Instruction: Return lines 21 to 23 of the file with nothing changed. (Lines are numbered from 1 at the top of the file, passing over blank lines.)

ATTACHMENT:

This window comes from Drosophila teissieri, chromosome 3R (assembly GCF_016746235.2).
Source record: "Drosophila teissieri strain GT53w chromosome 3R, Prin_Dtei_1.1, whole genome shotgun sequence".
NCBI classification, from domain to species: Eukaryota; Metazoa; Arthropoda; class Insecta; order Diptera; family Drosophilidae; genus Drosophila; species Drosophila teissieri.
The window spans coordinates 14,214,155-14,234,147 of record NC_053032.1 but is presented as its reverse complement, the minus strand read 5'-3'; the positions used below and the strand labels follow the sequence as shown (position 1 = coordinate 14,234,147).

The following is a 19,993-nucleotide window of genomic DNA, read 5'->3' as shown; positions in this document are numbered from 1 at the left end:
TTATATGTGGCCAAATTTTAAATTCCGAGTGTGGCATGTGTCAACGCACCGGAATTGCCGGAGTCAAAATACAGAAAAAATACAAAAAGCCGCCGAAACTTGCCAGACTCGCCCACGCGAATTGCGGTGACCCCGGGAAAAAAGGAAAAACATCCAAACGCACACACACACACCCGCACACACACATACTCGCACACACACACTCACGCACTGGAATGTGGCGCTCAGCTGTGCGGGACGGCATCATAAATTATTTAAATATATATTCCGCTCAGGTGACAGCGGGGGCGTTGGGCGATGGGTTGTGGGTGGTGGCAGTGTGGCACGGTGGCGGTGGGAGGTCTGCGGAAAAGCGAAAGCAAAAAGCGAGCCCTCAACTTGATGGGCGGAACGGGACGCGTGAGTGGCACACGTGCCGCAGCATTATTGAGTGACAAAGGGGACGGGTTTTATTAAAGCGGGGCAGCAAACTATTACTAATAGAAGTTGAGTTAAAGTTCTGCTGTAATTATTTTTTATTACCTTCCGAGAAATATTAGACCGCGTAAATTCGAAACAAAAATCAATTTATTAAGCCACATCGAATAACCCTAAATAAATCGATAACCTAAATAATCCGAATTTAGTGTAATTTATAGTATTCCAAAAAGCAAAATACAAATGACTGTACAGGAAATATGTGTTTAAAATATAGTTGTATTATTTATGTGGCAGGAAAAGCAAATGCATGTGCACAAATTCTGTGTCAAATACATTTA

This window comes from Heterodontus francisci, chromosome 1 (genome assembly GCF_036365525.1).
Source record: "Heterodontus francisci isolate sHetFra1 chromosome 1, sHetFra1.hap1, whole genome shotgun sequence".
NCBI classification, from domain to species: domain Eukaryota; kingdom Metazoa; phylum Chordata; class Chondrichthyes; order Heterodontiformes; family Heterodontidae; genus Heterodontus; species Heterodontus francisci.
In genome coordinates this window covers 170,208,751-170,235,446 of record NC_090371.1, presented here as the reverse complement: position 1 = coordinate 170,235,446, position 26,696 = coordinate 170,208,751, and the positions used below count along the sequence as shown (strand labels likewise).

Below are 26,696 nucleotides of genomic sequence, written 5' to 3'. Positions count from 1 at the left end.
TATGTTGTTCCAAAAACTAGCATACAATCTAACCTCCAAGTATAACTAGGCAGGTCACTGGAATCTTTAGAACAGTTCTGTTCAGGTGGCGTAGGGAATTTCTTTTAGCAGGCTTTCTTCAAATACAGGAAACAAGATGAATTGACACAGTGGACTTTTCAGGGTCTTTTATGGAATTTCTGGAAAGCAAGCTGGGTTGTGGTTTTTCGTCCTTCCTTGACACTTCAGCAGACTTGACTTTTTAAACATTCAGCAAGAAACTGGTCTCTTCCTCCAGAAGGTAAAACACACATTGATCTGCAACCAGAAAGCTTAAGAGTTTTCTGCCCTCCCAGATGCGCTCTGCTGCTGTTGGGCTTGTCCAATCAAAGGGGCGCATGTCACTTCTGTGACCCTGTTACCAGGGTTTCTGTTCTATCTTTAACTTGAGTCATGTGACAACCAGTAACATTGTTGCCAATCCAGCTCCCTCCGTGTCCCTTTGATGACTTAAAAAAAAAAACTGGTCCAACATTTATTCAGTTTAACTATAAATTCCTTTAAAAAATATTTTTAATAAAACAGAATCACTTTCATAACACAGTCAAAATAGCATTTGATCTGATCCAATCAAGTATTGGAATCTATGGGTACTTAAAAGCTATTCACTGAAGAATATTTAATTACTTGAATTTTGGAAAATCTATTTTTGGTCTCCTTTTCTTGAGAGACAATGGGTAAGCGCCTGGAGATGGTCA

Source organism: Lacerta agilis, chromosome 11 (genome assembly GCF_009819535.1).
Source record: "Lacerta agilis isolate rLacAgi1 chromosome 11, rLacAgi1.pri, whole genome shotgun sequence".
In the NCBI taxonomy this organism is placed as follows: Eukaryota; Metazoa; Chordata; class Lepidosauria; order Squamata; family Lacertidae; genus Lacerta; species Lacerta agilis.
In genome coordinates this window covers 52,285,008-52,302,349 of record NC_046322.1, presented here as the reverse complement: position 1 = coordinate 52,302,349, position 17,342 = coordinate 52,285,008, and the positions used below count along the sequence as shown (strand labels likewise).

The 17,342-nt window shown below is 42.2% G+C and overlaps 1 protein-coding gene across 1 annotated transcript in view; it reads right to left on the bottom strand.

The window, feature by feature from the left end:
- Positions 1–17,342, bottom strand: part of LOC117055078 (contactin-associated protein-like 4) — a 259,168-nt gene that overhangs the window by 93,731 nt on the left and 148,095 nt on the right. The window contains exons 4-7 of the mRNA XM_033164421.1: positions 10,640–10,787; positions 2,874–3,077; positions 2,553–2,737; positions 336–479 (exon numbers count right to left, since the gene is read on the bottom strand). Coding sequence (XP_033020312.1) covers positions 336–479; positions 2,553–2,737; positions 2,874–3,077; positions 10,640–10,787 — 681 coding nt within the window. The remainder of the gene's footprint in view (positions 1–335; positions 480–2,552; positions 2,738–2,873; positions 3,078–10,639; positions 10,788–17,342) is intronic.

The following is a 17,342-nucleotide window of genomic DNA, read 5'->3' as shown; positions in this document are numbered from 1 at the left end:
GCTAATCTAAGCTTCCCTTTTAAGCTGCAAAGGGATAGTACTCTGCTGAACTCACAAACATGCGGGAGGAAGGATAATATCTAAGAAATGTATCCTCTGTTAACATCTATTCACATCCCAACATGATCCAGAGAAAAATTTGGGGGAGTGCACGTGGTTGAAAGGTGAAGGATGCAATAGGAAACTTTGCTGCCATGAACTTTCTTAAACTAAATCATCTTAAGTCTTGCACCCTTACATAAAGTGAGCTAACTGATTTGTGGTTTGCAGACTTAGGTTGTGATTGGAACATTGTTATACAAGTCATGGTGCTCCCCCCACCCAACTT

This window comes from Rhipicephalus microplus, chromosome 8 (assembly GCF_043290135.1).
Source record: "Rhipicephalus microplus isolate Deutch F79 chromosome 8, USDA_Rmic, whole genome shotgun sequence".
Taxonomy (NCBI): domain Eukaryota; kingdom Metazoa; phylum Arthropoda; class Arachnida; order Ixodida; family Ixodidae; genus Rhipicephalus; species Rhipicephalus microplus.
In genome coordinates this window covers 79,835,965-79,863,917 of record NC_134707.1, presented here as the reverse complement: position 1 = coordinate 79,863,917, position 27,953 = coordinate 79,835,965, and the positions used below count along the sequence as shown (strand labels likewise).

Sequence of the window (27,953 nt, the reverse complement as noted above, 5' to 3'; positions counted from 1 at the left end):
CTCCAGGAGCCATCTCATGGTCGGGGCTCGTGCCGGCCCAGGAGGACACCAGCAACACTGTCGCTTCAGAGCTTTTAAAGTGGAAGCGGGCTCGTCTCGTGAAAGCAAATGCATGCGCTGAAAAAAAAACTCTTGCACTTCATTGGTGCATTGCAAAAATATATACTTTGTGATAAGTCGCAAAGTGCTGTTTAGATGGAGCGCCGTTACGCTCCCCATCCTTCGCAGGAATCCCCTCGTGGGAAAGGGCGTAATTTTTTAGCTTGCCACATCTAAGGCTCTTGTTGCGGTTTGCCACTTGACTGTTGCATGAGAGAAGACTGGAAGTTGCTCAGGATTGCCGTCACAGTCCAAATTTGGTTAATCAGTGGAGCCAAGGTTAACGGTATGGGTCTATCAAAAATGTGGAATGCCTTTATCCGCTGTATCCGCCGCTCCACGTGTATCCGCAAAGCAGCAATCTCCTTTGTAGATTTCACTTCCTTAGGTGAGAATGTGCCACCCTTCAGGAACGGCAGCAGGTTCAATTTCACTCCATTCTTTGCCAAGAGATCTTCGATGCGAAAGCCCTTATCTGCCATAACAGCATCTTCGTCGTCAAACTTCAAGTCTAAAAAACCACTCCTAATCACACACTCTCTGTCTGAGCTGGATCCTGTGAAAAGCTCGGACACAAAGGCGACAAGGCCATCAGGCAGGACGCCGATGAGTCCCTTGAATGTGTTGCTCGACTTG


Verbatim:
GCTAATCTAAGCTTCCCTTTTAAGCTGCAAAGGGATAGTACTCTGCTGAACTCACAAACATGCGGGAGGAAGGATAATATCTAAGAAATGTATCCTCTGTTAACATCTATTCACATCCCAACATGATCCAGAGAAAAATTTGGGGGAGTGCACGTGGTTGAAAGGTGAAGGATGCAATAGGAAACTTTGCTGCCATGAACTTTCTTAAACTAAATCATCTTAAGTCTTGCACCCTTACATAAAGTGAGCTAACTGATTTGTGGTTTGCAGACTTAGGTTGTGATTGGAACATTGTTATACAAGTCATGGTGCTCCCCCCACCCAACTT

This window comes from Rhipicephalus microplus, chromosome 8 (assembly GCF_043290135.1).
Source record: "Rhipicephalus microplus isolate Deutch F79 chromosome 8, USDA_Rmic, whole genome shotgun sequence".